Traditional Poster Round
Background: : Interprofessional simulation is an effective, but resource-intensive, educational method for improving the collaborative care of patients with complex healthcare needs. Sharing simulation courses between institutions can facilitate wider implementation and help build a community of practice. Sharing presents challenges, however, as the courses must be adapted to local culture and context to ensure maximal utility. Information regarding the factors that educators should consider in making these adaptations is lacking.
Research Question: : This study sought to explore experiences of decision-making when adapting an interprofessional simulation course across healthcare contexts.
Methodology: : Using a qualitative, grounded theory approach we explored the nuances of decision-making when adapting a UK-based interprofessional simulation course to run in two different Canadian healthcare contexts. Data collection methods included textual analysis of course-related de-identified documents and semi-structured interviews with 16 individuals involved in the development, planning and/or implementation of the courses. Interview transcripts were iteratively analyzed to identify relevant themes using constant comparative analysis.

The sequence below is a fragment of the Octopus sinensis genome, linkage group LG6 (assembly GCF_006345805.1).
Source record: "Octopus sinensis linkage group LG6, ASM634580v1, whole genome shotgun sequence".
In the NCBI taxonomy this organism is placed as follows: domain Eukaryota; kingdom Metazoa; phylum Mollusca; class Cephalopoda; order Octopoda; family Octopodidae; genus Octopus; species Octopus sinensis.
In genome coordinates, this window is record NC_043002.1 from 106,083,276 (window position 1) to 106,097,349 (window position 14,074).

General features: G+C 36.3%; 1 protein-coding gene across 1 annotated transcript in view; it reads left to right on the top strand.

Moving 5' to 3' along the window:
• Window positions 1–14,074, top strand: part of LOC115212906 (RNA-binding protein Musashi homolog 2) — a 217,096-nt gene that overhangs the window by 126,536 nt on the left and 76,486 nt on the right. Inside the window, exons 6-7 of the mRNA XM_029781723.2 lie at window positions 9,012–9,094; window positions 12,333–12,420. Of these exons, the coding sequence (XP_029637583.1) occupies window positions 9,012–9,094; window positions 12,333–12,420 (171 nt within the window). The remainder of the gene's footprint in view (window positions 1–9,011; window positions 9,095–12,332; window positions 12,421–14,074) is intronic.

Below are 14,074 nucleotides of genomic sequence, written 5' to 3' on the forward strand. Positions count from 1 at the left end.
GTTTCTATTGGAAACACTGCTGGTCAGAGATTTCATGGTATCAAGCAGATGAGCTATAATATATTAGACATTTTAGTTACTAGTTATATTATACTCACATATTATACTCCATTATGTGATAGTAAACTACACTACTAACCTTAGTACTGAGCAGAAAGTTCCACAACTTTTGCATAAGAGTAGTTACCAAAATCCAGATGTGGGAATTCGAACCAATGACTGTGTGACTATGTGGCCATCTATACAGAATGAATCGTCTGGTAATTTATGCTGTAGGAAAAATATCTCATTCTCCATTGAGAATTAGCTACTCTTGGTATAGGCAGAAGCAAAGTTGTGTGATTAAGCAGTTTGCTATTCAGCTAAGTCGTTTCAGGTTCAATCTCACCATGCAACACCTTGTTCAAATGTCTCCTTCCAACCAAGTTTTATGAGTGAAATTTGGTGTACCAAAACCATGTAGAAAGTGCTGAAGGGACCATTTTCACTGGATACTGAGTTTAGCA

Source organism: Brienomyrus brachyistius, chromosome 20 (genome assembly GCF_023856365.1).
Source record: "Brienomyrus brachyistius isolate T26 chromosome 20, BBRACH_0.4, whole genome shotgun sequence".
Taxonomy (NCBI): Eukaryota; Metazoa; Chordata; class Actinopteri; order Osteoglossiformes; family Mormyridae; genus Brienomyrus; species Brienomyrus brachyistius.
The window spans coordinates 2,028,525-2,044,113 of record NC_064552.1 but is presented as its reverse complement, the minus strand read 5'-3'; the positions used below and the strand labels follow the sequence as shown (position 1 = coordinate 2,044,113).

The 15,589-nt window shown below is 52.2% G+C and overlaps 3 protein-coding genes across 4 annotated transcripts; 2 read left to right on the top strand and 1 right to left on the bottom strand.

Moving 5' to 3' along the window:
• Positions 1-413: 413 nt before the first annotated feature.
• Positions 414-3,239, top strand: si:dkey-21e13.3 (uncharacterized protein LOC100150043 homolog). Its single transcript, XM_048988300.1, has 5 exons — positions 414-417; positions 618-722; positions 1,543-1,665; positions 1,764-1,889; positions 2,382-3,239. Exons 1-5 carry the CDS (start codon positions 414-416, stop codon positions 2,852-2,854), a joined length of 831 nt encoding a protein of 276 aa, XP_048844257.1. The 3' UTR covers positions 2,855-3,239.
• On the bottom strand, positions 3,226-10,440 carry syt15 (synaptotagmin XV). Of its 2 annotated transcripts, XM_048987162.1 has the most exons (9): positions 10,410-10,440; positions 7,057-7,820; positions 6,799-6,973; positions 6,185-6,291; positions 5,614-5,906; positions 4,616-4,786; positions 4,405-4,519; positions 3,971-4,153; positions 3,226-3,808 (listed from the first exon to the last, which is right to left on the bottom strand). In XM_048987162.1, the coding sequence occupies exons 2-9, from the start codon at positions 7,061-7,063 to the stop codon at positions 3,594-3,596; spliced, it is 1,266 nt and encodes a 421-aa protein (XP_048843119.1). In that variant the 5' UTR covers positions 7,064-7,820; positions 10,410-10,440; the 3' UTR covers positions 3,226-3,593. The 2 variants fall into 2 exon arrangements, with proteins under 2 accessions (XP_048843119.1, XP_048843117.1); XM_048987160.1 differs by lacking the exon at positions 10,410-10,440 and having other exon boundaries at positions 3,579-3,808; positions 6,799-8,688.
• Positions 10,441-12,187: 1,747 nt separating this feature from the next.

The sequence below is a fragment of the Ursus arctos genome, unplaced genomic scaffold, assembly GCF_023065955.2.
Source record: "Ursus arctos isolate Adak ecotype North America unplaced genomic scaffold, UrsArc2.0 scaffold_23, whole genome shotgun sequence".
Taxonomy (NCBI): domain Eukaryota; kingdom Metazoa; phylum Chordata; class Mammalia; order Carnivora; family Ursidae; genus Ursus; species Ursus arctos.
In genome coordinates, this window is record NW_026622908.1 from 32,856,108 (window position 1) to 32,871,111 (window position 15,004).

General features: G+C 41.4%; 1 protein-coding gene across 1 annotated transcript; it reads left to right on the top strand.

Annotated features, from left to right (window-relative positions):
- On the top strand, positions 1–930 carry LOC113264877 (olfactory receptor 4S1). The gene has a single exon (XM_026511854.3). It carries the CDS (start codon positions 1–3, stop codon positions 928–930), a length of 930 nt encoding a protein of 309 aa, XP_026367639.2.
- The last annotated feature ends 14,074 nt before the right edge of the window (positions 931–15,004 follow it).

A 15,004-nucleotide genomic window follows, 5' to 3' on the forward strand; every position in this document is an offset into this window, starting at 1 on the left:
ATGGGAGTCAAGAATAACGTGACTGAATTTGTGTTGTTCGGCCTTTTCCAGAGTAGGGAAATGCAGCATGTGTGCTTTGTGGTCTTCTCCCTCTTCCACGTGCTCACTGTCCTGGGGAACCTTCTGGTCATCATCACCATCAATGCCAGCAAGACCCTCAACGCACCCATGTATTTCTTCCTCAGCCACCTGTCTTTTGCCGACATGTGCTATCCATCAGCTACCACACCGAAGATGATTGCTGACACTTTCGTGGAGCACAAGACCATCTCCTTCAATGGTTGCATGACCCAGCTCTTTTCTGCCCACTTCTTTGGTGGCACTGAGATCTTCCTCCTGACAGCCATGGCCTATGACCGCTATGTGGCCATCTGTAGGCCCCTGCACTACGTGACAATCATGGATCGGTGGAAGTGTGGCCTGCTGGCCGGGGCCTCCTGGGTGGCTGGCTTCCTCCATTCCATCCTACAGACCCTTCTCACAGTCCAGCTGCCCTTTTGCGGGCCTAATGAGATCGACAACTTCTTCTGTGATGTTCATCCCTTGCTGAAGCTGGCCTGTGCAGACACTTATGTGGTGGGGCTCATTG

Results: : Documents revealed major adaptations to the overarching course aims, professions targeted, scenario content, and debriefing model used. Few adaptations took into account the logistical affordances and constraints of the different contexts. Interview findings identified contextual considerations influencing the adaptation process including cultural values, norms and expectations, available educational resources and expertise, health care systems and practices and locally-driven needs and priorities. Tensions were identified between the imperatives of alignment, both educational and strategic, and sustainability. Participants perceived adaptation as a positive process that facilitated development of local expertise.
Discussion/Conclusions: : Our findings suggest that the successful sharing of a simulation course requires careful consideration of the cultural, educational, faculty development, strategic, logistical, and sustainability needs of the contexts in which it will be run.